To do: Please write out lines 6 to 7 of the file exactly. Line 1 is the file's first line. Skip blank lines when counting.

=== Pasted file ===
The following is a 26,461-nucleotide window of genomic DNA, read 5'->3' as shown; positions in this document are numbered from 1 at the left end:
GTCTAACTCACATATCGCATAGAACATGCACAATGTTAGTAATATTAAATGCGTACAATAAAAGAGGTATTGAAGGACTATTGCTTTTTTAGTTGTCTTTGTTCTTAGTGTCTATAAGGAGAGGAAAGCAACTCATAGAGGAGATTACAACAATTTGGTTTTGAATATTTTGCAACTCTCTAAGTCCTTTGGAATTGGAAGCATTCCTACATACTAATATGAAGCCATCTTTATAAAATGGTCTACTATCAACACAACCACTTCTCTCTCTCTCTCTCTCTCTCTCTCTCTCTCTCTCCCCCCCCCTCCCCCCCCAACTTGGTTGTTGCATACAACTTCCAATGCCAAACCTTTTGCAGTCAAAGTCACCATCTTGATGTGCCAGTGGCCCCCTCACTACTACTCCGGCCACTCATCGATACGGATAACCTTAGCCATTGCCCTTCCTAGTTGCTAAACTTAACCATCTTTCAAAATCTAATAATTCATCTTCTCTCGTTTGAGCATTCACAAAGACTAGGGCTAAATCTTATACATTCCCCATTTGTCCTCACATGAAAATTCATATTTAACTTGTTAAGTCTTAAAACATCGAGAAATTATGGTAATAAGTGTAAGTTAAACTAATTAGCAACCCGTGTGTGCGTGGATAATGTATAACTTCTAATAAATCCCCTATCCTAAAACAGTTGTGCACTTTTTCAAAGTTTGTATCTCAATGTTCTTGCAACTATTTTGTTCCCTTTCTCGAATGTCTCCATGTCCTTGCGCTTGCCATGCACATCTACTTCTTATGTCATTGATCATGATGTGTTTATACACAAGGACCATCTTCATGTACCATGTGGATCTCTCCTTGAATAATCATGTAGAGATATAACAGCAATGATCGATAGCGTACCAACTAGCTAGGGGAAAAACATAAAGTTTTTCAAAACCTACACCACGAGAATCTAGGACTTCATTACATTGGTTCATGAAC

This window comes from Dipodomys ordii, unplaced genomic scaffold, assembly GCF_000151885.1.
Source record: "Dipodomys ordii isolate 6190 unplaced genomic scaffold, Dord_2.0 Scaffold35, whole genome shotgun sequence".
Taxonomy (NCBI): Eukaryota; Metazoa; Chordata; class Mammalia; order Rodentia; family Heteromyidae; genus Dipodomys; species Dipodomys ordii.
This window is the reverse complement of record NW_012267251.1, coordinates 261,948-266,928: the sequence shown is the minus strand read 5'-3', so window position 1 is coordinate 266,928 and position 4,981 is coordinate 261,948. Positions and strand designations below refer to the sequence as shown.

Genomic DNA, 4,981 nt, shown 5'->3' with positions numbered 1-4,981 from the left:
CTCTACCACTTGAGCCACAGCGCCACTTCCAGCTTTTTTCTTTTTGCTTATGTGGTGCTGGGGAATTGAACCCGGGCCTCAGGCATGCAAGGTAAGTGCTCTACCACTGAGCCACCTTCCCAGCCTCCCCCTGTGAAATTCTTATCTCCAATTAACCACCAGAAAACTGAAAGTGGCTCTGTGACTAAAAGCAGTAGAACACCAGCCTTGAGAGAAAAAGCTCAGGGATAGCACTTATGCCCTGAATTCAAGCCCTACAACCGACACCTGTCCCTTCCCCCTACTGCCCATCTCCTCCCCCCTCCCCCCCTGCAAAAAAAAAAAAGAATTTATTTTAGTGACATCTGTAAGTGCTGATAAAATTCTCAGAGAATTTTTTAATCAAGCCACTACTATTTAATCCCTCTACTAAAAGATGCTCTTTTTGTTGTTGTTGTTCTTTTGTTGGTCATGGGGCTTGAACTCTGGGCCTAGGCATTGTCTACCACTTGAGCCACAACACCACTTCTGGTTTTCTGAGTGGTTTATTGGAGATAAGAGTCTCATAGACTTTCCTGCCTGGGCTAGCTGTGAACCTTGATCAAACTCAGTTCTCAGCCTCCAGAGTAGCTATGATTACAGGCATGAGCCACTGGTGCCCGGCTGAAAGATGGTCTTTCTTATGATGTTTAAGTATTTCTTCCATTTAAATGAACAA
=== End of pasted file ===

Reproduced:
This window is the reverse complement of record NW_012267251.1, coordinates 261,948-266,928: the sequence shown is the minus strand read 5'-3', so window position 1 is coordinate 266,928 and position 4,981 is coordinate 261,948. Positions and strand designations below refer to the sequence as shown.

Genomic DNA, 4,981 nt, shown 5'->3' with positions numbered 1-4,981 from the left: